And some of the victims of 911 failures are turning their tragedies into crusades. Among them is Michael Cantrell, whose toddler accidentally strangled in a soccer net. Cantrell’s wife called 911, but the operator could not, or simply would not, tell her how to perform CPR. Together with Nathan Lee, Cantrell has launched a campaign for a minimum training standard like the one required for paramedics nationwide. At the very least, our 911 operators should be willing and able to explain lifesaving procedures, warn police about weapons at a scene, and treat any child’s call seriously, unless there’s good reason to think it’s a prank.
Maybe it’s time we declared a 911 emergency. After all, what could be more urgent than making sure our national security safety net is up to the task of saving lives?
A Cry for Help
A tragic misunderstanding may have contributed to the 2006 death of Sherrill Turner, 46, who collapsed in her Detroit home. Her five-year-old son, Robert, called 911 twice. Help never came. Excerpts from the tape:
Robert: My mom has passed out.
Dispatcher: Where’s Mr. Turner at?
Robert: Right here.
Dispatcher: Let me speak to him.
Robert: She’s not gonna talk.
Dispatcher: Okay, well, I’m going to send the police to your house and find out what’s going on with you …
Three hours later, Robert tried again.
Robert: My mom has passed out in her room.
Dispatcher: Where’s the grown-up at?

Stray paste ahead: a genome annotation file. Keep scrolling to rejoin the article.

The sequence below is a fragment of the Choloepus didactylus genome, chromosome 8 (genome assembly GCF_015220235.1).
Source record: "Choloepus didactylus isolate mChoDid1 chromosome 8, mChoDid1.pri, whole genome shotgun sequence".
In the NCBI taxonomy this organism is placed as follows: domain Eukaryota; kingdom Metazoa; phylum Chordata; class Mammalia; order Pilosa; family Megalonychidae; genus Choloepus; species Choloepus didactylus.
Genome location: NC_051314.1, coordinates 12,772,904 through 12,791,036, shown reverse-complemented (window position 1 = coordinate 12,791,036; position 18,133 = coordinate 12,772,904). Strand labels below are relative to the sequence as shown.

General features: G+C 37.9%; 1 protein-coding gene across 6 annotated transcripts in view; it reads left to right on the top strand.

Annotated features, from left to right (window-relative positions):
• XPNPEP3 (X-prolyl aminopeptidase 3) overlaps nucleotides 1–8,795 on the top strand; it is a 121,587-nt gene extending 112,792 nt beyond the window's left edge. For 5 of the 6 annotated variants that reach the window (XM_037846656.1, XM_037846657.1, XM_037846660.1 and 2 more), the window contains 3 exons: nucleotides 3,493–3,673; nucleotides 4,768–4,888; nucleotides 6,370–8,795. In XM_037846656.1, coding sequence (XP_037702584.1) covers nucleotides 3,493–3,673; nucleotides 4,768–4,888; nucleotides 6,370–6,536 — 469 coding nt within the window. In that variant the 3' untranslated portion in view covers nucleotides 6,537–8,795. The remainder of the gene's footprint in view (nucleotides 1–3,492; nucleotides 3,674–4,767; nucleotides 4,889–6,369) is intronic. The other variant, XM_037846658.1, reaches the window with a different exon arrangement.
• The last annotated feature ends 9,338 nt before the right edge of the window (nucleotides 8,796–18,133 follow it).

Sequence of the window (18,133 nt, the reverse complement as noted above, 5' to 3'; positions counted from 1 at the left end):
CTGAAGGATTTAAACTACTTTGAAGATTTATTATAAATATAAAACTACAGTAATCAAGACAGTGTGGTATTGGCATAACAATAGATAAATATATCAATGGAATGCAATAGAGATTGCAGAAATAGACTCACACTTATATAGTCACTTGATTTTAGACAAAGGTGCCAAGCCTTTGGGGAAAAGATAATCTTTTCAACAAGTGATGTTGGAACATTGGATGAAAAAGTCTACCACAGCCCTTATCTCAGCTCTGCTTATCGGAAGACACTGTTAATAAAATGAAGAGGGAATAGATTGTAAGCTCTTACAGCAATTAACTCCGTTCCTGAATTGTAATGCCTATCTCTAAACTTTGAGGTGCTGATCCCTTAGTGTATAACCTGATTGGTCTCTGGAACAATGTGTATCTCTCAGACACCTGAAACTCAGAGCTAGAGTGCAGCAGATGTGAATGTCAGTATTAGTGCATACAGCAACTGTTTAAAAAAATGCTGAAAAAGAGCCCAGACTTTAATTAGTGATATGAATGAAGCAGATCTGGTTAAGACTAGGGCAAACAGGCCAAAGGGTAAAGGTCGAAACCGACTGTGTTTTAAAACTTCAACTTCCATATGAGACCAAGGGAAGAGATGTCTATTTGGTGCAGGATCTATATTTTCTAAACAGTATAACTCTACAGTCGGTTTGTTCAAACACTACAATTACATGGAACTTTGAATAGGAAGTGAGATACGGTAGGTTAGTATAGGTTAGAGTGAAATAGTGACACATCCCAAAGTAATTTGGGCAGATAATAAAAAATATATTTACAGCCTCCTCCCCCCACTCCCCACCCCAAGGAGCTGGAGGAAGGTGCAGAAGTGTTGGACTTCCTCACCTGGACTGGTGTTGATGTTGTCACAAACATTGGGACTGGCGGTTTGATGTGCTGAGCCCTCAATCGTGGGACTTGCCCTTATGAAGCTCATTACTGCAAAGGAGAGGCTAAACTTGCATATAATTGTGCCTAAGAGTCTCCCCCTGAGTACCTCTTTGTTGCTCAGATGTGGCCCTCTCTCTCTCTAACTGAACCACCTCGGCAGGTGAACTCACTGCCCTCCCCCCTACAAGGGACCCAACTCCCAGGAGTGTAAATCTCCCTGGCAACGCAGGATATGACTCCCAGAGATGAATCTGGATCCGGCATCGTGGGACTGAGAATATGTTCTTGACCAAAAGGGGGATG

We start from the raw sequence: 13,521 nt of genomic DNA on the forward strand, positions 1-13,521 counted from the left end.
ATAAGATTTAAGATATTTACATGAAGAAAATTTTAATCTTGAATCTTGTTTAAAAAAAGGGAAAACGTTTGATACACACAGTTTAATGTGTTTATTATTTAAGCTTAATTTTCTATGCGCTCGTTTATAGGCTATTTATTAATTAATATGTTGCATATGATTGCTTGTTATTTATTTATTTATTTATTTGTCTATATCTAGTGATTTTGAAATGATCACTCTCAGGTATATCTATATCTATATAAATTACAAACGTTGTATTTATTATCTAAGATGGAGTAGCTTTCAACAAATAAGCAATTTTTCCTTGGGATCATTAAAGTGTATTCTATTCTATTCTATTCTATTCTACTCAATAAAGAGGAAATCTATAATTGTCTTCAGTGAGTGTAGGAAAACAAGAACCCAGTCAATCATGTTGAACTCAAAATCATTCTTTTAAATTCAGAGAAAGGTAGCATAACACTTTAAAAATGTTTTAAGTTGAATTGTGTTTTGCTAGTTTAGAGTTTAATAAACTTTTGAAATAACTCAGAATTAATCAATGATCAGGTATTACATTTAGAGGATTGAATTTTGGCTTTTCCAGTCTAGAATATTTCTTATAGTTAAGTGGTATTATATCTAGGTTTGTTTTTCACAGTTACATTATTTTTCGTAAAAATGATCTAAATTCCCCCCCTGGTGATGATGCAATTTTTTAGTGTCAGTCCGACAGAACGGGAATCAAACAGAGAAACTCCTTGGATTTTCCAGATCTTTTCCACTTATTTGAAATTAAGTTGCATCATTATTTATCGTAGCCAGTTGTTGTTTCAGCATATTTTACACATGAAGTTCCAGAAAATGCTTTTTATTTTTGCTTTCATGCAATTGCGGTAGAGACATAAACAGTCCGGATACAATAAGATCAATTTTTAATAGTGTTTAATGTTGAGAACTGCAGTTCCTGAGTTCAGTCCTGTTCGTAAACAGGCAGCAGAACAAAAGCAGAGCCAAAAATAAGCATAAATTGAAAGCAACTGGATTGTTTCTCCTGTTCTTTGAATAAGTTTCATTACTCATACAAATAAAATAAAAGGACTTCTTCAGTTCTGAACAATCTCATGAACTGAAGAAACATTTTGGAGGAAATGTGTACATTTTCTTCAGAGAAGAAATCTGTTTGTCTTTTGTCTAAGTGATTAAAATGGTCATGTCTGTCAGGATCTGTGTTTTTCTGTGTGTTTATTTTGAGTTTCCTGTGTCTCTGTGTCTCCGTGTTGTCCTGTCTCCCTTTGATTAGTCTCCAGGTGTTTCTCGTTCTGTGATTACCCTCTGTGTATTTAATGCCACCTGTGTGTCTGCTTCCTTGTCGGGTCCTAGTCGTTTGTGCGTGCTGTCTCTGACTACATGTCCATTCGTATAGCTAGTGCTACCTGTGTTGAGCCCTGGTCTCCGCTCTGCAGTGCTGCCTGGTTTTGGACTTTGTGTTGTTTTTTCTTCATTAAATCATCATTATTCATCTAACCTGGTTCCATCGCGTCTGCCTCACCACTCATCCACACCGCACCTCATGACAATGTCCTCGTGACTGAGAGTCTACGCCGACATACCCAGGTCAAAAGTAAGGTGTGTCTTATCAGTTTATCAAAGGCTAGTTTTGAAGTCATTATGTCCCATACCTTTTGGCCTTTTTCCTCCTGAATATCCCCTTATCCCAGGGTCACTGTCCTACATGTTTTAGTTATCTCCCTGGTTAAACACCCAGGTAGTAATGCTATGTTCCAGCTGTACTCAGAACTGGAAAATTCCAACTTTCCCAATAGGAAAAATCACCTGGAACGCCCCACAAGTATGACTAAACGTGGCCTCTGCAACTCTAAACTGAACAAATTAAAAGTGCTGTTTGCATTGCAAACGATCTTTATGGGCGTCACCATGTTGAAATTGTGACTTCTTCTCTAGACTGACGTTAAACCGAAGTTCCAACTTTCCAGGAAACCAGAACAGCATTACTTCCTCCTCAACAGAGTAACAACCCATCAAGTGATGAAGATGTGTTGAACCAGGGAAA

Robert: In her room.
Dispatcher: Let me speak to her before I send the police over there.
Robert: She’s not gonna talk.
Dispatcher: Okay, well, you know what? Then she’s gonna talk to the police because I’m sending them over there.
Dispatcher: I don’t care. You shouldn’t be playing on the phone. Now put her on the phone before I send the police out there … and you’re going to be in trouble.
Robert’s mother, who suffered from an enlarged heart, was dead by the time police arrived. The first operator appealed her termination and is back on the job answering calls.
3 Things You Can Do
DON’T BE THE PROBLEM Call 911 only in true emergencies. Remind children that the punishment for a prank 911 call is serious.
SUPPORT THE CAUSE Find out how you can help Nathan Lee fight for change—and get involved in your own state—by visiting the foundation he started in his wife’s memory (deniseamberlee.org).
SPEAK UP Is your state diverting 911 funds for other purposes? Find the number for your state legislator (votesmart.org) and call to find out. Does your area have training standards for 911 operators? If it doesn’t, ask local officials why.